2Go, Sulpicio ships in Cebu collision erred

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Saturday, August 30, 2014

ONE OF 3 CALAMITIES LAST YEAR IN CEBU. The bow or front of the Sulpicio Express 7 bored a hole in the starboard or right side of the St. Thomas Aquinas when the vessels collided off Talisay City last August 16, 2013, the Board of Marine Inquiry said. The collision was the biggest story of that week and prompted the Province of Cebu to declare a state of calamity. The Aquinas vessel sank. (Sun.Star file)


CEBU – Individuals who manned the two ships that collided near Talisay City a year ago made mistakes that led to the accident, government investigators said.

However, the Board of Marine Inquiry (BMI) mentioned no penalties in its decision, because its role is only to recommend measures so that such accidents aren’t repeated.

At 8:45 p.m. last August 16, 2013, the passenger-cargo vessel M/V St. Thomas Aquinas and M/V Sulpicio Express 7 collided near Lawis Ledge off Talisay City.

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Although 733 survived, at least 116 passengers and crew died, and 21 others remain missing, more than a year after the collision.

The accident also pointed to the need for “immediate attention and action”, such as the installation of “danger marks” in the Cebu-Mactan Channel, the BMI’s report said.

It pointed out that a Vessel Traffic System isn’t expected until 2016 yet.

Oil that spilled from the Aquinas, which sank shortly after the collision, has also damaged mangroves and impaired fishing in Cordova town, whose officials recently went to court to ask for compensation.

Crossing

The BMI based its decision, dated July 3, 2014, on the investigation reports submitted by the Special Board of Marine Inquiry (SBMI) and the Maritime Industry Authority (Marina) 7 Enforcement Office. The SBMI and Marina conducted separate investigations in Cebu City after the collision.

Nestor Ponteres of the Philippine Span Asia Carrier Corp., which owns the Sulpicio Express 7, said that only the legal department of their company could comment on the decision.

The 2Go Group’s management could not be contacted for comment Saturday.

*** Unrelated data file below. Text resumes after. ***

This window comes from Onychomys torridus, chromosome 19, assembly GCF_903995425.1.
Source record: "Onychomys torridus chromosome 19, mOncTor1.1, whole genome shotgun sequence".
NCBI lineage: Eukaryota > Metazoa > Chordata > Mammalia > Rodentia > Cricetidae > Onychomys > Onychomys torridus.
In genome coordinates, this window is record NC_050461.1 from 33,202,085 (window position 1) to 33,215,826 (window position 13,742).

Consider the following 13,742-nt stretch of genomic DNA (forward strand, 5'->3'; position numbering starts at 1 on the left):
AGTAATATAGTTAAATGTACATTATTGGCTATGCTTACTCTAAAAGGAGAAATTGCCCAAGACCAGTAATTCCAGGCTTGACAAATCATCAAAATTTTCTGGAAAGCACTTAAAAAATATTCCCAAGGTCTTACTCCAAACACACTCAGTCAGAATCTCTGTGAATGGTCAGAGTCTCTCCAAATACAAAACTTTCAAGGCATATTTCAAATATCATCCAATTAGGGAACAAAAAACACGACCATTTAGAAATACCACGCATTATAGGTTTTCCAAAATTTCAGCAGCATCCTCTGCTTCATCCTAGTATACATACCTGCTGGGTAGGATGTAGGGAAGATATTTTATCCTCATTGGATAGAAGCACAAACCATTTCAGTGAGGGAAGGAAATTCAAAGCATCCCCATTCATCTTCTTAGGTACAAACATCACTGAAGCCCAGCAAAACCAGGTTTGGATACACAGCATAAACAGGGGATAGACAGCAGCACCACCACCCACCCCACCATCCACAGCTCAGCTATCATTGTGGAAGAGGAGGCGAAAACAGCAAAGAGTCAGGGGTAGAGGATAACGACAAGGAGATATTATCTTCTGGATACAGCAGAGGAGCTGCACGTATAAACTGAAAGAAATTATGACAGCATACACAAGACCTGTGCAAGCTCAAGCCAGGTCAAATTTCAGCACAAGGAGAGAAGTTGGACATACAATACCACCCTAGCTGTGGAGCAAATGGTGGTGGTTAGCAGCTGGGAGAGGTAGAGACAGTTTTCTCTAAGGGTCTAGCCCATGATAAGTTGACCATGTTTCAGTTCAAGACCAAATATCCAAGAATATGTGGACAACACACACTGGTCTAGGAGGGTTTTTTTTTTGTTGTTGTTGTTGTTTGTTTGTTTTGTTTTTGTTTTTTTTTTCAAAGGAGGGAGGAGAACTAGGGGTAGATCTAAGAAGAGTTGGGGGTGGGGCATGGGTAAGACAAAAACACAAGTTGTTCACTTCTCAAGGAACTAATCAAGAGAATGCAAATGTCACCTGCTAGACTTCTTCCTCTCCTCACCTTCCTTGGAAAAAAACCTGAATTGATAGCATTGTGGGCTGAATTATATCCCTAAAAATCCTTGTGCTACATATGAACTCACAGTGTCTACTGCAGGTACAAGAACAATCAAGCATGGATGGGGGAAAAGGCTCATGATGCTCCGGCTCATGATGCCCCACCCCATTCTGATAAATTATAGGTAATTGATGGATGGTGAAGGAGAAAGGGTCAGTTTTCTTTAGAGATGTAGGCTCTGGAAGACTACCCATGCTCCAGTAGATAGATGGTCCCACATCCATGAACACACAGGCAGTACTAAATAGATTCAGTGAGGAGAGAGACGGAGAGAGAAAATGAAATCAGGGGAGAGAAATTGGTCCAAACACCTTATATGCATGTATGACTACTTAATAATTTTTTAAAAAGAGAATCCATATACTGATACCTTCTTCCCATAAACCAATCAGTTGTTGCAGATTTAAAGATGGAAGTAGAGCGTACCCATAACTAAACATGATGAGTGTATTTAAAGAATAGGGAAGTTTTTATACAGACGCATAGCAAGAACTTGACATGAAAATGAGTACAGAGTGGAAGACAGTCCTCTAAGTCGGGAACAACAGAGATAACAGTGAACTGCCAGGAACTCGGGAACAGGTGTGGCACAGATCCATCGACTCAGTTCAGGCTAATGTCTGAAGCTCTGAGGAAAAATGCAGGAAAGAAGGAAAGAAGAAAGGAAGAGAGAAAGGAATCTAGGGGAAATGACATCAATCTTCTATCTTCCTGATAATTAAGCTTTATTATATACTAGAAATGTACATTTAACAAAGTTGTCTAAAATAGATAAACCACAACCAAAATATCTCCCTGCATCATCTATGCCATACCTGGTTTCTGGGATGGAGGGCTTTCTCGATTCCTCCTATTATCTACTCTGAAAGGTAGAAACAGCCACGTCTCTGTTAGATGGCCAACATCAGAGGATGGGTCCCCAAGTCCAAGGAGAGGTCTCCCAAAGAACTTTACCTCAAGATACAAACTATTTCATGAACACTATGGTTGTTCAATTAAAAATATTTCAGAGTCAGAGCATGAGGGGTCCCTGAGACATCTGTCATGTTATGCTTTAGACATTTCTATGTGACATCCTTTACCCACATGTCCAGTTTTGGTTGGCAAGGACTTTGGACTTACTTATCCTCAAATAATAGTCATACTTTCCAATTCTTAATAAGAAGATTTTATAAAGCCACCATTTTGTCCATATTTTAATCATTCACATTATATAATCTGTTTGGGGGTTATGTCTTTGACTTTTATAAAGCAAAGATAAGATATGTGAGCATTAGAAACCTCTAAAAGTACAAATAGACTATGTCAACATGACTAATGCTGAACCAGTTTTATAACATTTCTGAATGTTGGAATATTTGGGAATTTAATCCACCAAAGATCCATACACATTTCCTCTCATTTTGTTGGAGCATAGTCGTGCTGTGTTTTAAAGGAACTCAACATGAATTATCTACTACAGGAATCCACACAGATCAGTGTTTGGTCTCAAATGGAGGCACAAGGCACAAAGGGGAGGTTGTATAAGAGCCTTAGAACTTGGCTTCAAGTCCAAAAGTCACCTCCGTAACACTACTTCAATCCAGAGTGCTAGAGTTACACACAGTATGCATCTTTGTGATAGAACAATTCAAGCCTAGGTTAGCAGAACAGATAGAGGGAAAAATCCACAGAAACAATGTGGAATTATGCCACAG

According to the BMI’s decision, the collision would not have occurred if the master of the Aquinas had recognized that a “crossing situation” had developed.

Under the rules, the BMI said, the Aquinas should have given way, while the Sulpicio Express 7 should have kept its course.

“Adverse consequences associated with the collision would probably not have occurred or have been as serious, if both vessels had reduced speed, thus limiting the damage to both ships,” the BMI also said.

Communication

Captain Rolito Gilo served as skipper of the Sulpicio vessel, while Captain Reynan Bermejo was the master of the St. Thomas Aquinas.

The Aquinas was on its way to Cebu from Nasipit, Agusan del Norte and moving at 16 knots when the accident happened.

The Sulpicio Express 7 was leaving Cebu’s port on its way for Davao City. Its speed was approximately nine knots.

While the master of the Aquinas failed to give way, the BMI report said, the Sulpicio skipper also should have done two things consistent with the rules.

He should have observed if the other vessel was taking the correct action and, “if it become apparent that the give-way vessel (the Aquinas) was not taking appropriate action”, the Sulpicio vessel should have taken action to avoid a collision, the investigators said in the decision.

The BMI also pointed to a failure of communication between the two vessels. It said that Sulpicio was using a VHF (very high frequency) radio, “which is not the proper and recommended means of communicating with vessels, more so, in restricted channels.”

Signals

The decision said that using VHF radios “actually distracts bridge personnel who should be focused on doing their respective roles.” Instead, the crew should have used light and sound signals.

“As the vessels progressively approached each other, there was no bridge communication that could have allowed continuous exchange of intentions and actions. Instead, the vessels relied on the electronic representations of relative movements as well as perceptions on the aspect of how each vessel looked at each other through display of lights,” said the BMI.

Their lookouts were also insufficient, and their data, at least in Sulpicio’s case, poorly recorded, the decision added.

The BMI decision was signed by Rear Admiral Luis Tuazon Jr. as chair; Rear Admiral Benjamin Mata as vice chair; and members Lt. Commander Lazaro Ernesto Valdez, Capt. Simeon Balita, Capt. Reynando Tomampo and Chief Engineer Rodelio Lagat.

Investigators were guided by the Casualty Investigation Code adopted by the International Maritime Organization last May 16, 2008. (Sun.Star Cebu)

Published in the Sun.Star Cebu newspaper on August 31, 2014.

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